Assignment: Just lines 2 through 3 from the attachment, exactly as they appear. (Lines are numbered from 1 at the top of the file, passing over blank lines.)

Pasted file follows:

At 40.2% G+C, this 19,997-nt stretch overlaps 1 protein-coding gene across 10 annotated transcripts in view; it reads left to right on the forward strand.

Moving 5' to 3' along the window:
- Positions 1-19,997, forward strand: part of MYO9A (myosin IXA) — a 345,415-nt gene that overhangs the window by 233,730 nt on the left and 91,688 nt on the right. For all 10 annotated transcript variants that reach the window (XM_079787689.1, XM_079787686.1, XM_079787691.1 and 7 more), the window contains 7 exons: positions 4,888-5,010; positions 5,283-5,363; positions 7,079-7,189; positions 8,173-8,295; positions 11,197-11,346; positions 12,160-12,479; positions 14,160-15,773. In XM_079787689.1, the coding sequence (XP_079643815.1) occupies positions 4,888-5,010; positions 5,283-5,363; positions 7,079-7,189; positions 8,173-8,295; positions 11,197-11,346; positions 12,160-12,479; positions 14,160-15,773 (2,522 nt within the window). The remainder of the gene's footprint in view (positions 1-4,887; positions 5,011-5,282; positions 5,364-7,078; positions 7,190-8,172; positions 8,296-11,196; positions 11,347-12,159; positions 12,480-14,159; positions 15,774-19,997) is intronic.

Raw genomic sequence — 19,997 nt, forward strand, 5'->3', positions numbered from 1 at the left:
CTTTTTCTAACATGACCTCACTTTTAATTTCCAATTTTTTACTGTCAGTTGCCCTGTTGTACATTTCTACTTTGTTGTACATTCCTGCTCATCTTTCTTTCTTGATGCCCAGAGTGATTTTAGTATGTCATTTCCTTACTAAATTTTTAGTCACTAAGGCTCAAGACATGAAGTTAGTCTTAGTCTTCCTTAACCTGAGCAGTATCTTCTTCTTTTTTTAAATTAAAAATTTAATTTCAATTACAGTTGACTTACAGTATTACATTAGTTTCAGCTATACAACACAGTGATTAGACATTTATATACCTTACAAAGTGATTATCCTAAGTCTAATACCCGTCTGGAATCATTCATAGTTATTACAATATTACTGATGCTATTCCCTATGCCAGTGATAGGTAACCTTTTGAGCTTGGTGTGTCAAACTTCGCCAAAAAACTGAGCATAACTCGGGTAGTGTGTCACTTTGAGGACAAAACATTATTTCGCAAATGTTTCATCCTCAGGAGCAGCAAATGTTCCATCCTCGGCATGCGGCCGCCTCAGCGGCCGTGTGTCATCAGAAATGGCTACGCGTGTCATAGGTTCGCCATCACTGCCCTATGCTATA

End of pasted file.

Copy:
Moving 5' to 3' along the window:
- Positions 1-19,997, forward strand: part of MYO9A (myosin IXA) — a 345,415-nt gene that overhangs the window by 233,730 nt on the left and 91,688 nt on the right. For all 10 annotated transcript variants that reach the window (XM_079787689.1, XM_079787686.1, XM_079787691.1 and 7 more), the window contains 7 exons: positions 4,888-5,010; positions 5,283-5,363; positions 7,079-7,189; positions 8,173-8,295; positions 11,197-11,346; positions 12,160-12,479; positions 14,160-15,773. In XM_079787689.1, the coding sequence (XP_079643815.1) occupies positions 4,888-5,010; positions 5,283-5,363; positions 7,079-7,189; positions 8,173-8,295; positions 11,197-11,346; positions 12,160-12,479; positions 14,160-15,773 (2,522 nt within the window). The remainder of the gene's footprint in view (positions 1-4,887; positions 5,011-5,282; positions 5,364-7,078; positions 7,190-8,172; positions 8,296-11,196; positions 11,347-12,159; positions 12,480-14,159; positions 15,774-19,997) is intronic.